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Successful Queries: Agent Tina Wexler and ‘Tagged’

Categories: Breaking In (Writer's Digest), Chuck Sambuchino's Guide to Literary Agents Blog, Successful Queries.

This series is called “Successful Queries” and I’m posting actual query letters that succeeded in getting writers signed with agents. In addition to posting the actual query letter, we will also get to hear thoughts from the agent as to why the letter worked. 

The 26th installment in this series is with agent Tina Wexler (ICM) and her author, Mara Purnhagen, for her young adult book, Tagged.

 

Dear Ms. Wexler,

Sixteen-year-old Kate Morgan is just as baffled as the rest of the Cleary High School student body when gorillas invade their town. Okay, they’re not real gorillas, just life-like renderings painted on the buildings, but
still. Why would anyone go to so much trouble?

A mysterious graffiti artist isn’t the only thing causing an uproar in Cleary. The school’s resident rich girl is throwing a sweet sixteen bash complete with an MTV camera crew, a live band, and an ultra exclusive guest list, which, to Kate’s shock, includes her but not Lan, her Vietnamese best friend. Kate is determined to acquire an invitation for Lan, but the birthday girl isn’t budging- until she needs a peculiar favor from Kate.

Shy and sensitive Kate is also trying to conceal her crush on Eli, a guy she works with at the local coffee shop. Ever since she was dumped by her first boyfriend months earlier, Kate has turned to Eli for support and now hopes their friendship can turn into something deeper. However, Eli’s girlfriend, Reva, has made it clear that he’s taken, and with her fiery temper and razor-sharp nails, she’s the last person in the world Kate wants to anger. Kate suspects that Reva may be involved with the graffiti, or worse, that she’s covering for Eli and his friends.

Both the graffiti and the party spark debate among the students at Cleary. Some think that the graffiti is a
crime while others classify it as art. Some want more than anything to be invited to the party so they can cash in on their fifteen minutes of televised fame while others plan to boycott the over-the-top snobfest. Kate falls somewhere in the middle of both issues until the night of the party, when she learns the truth behind the graffiti- and the real reason why Lan has been left off the guest list.

My short fiction has been published in Orpheus and the GSU Review. I won the 2003 Hardegree Prize for Fiction, a regional award sponsored by the Hub City Writers Group. I am also a member of the SCBWI.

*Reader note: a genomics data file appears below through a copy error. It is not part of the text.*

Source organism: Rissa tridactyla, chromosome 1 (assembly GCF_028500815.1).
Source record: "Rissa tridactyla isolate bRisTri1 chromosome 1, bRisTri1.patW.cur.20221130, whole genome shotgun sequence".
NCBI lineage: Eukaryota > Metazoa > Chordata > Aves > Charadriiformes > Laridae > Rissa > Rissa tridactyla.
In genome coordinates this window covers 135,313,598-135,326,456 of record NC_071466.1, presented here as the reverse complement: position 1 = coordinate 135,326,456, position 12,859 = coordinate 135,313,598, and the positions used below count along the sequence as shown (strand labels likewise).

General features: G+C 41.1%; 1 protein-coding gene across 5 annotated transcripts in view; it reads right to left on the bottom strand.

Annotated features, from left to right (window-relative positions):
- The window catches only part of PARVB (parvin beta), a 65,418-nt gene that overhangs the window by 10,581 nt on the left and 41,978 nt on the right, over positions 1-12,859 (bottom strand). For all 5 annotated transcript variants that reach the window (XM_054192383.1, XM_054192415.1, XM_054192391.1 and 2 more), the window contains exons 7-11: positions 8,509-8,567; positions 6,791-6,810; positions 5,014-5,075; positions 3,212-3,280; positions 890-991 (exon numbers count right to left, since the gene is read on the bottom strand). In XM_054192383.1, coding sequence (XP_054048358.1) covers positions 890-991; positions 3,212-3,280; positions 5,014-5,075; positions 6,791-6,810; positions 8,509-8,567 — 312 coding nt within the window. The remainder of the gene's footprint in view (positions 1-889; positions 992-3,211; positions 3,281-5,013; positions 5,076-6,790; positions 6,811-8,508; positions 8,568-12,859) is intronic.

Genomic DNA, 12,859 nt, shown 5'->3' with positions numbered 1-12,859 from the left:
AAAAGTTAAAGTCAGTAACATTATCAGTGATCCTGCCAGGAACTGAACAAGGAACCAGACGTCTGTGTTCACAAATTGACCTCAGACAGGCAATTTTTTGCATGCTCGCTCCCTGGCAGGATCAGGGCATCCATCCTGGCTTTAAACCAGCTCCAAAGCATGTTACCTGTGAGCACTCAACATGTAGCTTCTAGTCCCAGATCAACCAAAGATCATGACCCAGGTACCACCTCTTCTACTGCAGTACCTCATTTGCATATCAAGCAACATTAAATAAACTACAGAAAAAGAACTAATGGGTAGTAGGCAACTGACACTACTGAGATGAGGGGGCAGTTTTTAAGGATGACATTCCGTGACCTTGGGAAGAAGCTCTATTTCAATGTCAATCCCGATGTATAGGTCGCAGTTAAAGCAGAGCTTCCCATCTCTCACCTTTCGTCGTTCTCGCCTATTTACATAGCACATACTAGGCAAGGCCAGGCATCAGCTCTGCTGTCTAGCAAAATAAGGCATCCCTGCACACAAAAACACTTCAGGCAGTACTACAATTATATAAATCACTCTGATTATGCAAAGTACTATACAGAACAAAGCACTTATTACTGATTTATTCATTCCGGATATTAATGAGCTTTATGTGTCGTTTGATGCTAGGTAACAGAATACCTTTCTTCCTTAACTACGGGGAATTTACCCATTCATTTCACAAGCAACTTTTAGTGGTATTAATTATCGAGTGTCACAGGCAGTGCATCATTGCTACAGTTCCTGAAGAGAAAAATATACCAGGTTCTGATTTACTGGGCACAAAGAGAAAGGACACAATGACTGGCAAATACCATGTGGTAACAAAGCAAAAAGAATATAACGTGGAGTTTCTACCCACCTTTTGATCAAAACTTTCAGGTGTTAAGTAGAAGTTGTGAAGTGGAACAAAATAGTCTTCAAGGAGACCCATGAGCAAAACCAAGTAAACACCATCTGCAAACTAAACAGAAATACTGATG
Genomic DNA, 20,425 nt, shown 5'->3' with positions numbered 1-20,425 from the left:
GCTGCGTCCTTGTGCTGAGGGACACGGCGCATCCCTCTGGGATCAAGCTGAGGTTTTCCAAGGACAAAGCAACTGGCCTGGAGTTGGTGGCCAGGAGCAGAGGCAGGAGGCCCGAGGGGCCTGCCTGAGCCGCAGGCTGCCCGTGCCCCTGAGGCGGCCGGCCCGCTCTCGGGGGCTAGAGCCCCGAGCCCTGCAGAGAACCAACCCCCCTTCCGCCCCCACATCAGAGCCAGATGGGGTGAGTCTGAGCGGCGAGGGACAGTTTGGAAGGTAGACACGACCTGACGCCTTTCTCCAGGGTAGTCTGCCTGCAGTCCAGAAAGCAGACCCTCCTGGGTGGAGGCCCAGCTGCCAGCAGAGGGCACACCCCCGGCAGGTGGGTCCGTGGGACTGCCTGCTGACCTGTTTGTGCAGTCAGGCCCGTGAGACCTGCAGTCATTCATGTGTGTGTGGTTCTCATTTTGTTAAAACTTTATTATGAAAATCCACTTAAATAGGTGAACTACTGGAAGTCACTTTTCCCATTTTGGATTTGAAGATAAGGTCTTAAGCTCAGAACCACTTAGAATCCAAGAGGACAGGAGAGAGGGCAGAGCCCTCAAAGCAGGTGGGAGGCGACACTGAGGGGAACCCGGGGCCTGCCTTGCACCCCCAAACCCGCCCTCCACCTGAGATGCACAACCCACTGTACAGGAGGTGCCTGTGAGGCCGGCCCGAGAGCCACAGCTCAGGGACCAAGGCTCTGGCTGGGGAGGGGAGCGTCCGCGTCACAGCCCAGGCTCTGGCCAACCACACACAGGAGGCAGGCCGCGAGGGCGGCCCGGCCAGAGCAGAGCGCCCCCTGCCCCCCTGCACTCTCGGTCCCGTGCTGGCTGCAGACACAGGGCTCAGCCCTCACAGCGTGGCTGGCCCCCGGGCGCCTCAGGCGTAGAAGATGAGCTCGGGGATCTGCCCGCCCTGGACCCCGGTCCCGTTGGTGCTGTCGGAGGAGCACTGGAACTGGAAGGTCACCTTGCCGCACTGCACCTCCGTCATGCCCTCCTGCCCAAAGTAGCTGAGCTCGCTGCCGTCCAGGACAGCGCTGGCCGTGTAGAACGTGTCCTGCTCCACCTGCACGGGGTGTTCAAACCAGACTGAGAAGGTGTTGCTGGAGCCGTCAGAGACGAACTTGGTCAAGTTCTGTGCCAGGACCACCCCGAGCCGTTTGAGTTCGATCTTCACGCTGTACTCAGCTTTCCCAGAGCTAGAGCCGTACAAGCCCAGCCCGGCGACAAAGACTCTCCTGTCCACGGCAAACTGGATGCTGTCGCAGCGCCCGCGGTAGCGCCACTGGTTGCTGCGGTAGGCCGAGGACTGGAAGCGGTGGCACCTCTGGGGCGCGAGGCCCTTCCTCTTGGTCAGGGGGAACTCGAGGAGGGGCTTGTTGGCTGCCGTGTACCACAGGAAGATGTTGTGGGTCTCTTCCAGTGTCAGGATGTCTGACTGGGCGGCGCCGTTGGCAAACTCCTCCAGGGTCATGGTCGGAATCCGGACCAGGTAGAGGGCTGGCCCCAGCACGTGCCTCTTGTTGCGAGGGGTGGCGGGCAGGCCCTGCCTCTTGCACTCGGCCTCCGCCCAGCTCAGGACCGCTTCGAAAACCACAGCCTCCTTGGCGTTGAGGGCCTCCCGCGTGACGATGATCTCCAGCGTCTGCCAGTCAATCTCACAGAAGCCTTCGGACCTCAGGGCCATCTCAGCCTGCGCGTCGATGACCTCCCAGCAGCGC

Tagged is a completed 49,500-word young adult novel. I would be happy to send sample chapters. Thank you very much for your time.

Sincerely,

Mara Purnhagen

Commentary from Tina

Mara’s query caught my eye with the very first sentence. (Did she say gorillas?!) I had to find out more based on that line alone.

And who doesn’t love a secret crush and a school divided by the whims of the popular, tough choices between best friends and peculiar favors? I’m also interested in art and in general interested in YAs that
explore issues beyond the high school bubble, so I was excited to see that this story would be exploring What IS art?. Lastly, I was a big Veronica Mars fan (sniffle), and the mysteries at the core of this story made me think that Tagged might fill the void left by that show’s cancellation, which in my mind is as good a reason as any to ask to see a manuscript. ; )

Of course, it’s also just a well-written query, with the right amount of personality and professionalism, a solid bio, etc. I was thrilled when I received pages and found Tagged to be exactly what her letter promised–and more!

This post is an online exclusive complement
to a spotlight on Mara in the March/April 2010
issue of WD. If you don’t have a sub to
Writer’s Digest, what are you waiting for?
Get one now!


 

 

 

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0 Responses to Successful Queries: Agent Tina Wexler and ‘Tagged’

  1. ali says:

    It just goes to show you just how subjective the whole biz is. *I* would have thought Mara’s query was too wordy, too busy. *shrug* BUT I loved her opening and I think her whole subject matter is unique and interesting enough to warrant a read.

    This’ll be a book I’ll be excited to read. LOVE the graffiti angle :)

  2. Beth says:

    Thanks so much for this series of successful queries. One sees so much of what not to do, but it’s so helpful to see excellent queries that work. (When you think of it that way, as writers we don’t spend our time studying poor examples of writing that we don’t want to emulate, but writing that inspires us to reach for our best.) Are there any books out there just about successful queries? I can’t help thinking what a wonderful resource a book like that would be.

  3. Julia Smith says:

    Thanks for the example and the agent response. Queries are dreaded even more than the dreaded synopsis, but this makes the wall a few inches easier to scale.

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